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Editorial Wednesday 22 November 2017: A Budget to short-change the NHS

Publish Date/Time: 
11/22/2017 - 10:35

Budget Day rolls around fast: this year, the cacophony of requests for more funding for the NHS has been almost incessant.

In my HSJ column, I assumed that the NHS is not going to get the £4 billion a year it needs to keep things stable as they are. (This doesn't include a staff pay rise, not getting waiting times back on track.)

Editorial Wednesday 8 November 2017: Spreadsheet Phil will have to choose between the bus and the bust

Publish Date/Time: 
11/08/2017 - 09:14

Fireworks Night was three days ago, but you wouldn't know it from NHS Commissioning Board boss Simon Stevens' bold intervention at the NHS Providers conference in Birmingham.

In a delightful display of political chutzpah, Stevens is using the '£350 million bullshit bus' to bolster the case for a meaningful funding increase in the Budget on 22 November.

Who's the audience for this intervention?

And will it work?

Bypassing the politicians

Guest editorial Thursday 26 October 2017: Why the NHS should be run by a US sports league, by CCG Cassander

Publish Date/Time: 
10/26/2017 - 15:15

Twitter legend CCG Cassander has welcomed me back to Health Policy Insight duties with this guest editorial: his brilliant suggestion for fresh transatlantic learning opportunities for the NHS

As I write, much digital ink is being spilled over a proposed “NHS Airbnb” scheme, where private landlords would be paid to provide rooms to recovering patients.

Editorial Thursday 26 October 2017: The floodgates are opening

Publish Date/Time: 
10/26/2017 - 09:05

Hello. I've been a bit busy of late, so as a thing that doesn't earn me any money, Health Policy Insight has had to pause.

Why the un-pause, now?

Oh ... there's been a tipping point coming, which I've been tracking in the new weekly 'Cowper's Cut' column for HSJ every Monday.

Last night's BBC Newsnight had a good exposition of the issues facing the service.

The Maynard Doctrine - The NHS regulatory hogwash

Health economist Professor Alan Maynard asks what regulation is actually delivering

Public and private sector regulatory schizophrenia
There are two remarkable aspects of regulation.

Firstly, regulations are costly and usually created to protect and benefit the public, i.e. they usually involve significant costs and benefits. Those favouring their abolition generally assume deregulation is virtually costless in the absence of evidence.

The Maynard Doctrine: Jeremy Hunt’s report card

Health economist Professor Alan Maynard offers an August examination result on Health Secretary Jeremy Hunt’s tenure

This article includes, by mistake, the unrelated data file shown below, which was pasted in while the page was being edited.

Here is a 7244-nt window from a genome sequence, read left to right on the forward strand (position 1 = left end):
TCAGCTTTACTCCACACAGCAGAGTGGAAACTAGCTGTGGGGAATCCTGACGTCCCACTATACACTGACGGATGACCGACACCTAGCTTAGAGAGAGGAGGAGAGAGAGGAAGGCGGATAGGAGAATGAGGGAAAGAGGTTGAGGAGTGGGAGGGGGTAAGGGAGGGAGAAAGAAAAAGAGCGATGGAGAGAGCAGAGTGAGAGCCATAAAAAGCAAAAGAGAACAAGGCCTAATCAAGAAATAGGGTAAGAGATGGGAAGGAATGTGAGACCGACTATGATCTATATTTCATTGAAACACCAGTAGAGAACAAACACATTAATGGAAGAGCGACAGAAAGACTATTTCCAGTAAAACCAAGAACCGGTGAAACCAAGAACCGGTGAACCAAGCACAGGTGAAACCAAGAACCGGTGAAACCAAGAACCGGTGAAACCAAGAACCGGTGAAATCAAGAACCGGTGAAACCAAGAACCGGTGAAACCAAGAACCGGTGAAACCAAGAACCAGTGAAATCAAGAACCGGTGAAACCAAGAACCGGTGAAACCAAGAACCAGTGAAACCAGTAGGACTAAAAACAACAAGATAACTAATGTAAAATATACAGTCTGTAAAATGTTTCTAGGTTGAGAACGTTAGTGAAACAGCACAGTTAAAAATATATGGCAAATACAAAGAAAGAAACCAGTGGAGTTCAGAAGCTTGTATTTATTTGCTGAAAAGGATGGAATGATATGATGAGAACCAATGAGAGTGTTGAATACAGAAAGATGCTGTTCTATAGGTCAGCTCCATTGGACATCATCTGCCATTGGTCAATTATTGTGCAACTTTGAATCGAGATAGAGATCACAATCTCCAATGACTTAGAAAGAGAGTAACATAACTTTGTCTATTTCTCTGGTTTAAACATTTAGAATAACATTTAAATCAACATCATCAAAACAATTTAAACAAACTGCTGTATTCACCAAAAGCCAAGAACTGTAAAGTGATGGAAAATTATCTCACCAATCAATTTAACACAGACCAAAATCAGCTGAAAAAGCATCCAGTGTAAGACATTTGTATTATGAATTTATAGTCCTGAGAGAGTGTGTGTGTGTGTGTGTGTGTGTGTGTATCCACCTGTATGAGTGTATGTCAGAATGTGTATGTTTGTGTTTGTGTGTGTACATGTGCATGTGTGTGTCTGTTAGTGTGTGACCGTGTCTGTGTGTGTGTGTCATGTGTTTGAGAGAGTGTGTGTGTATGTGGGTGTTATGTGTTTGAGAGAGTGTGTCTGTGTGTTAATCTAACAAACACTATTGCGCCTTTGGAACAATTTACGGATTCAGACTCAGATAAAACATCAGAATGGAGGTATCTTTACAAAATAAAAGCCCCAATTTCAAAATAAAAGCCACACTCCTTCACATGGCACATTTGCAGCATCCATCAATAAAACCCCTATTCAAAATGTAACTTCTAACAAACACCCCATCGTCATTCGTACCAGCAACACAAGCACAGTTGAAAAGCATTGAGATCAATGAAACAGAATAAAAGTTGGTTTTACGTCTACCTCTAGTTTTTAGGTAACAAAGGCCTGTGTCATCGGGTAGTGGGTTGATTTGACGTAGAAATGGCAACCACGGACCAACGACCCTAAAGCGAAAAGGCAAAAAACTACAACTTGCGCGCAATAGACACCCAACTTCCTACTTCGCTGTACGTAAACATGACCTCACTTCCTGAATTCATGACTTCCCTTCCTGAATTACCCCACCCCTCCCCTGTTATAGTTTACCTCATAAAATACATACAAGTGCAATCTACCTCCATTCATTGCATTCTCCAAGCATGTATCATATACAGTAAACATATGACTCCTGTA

Jeremy Hunt has been Secretary Of State For Health since 2012 - over 5 years. In grading his performance, it is essential to examine the policies he has championed and progress he has made.

Before you read this, what grade would you give him?

Hunt’s policies

The Maynard Doctrine: The shrinking of the state: permanent or transitory?

Amidst Brexit and the plethora of Government initiatives following May's June General Election, there is ambiguity about whether (even if desired by voters) it is possible to roll back austerity and restore public services.

Is the smaller state desired by Cameron and Osborne and produced since 2010 here to stay?

Background

Editorial Thursday 25 May 2017: Jeremy Corbyn lies about the late Andrew Roth's reputation for accuracy

Publish Date/Time: 
05/25/2017 - 15:17

Regular readers will be aware that I am not a particularly big fan of chocolate teapot Labour 'leader' Jeremy Corbyn.

If any further proof were needed that Mr Corbyn is an weapons-grade arsehole and onanist, he furnished it with his mendacious comments in a recent interview with Sophy Ridge on Sky News.

Mr Corbyn's target was the late Andrew Roth, whose columns on health and politics I had the pleasure of editing in my tenure running the British Journal of Healthcare Management.

The Maynard Doctrine: NHS care - waltzing into an ebb-tide?

Health economist Professor Alan Maynard is far from convinced that things are working out well

The NHS is in crisis due to inadequate funding: a product of ideologically driven policy choices favouring a smaller public sector. The crisis is the familiar product of competing political parties and the famines and feasts in funding, often of biblical durations of seven years.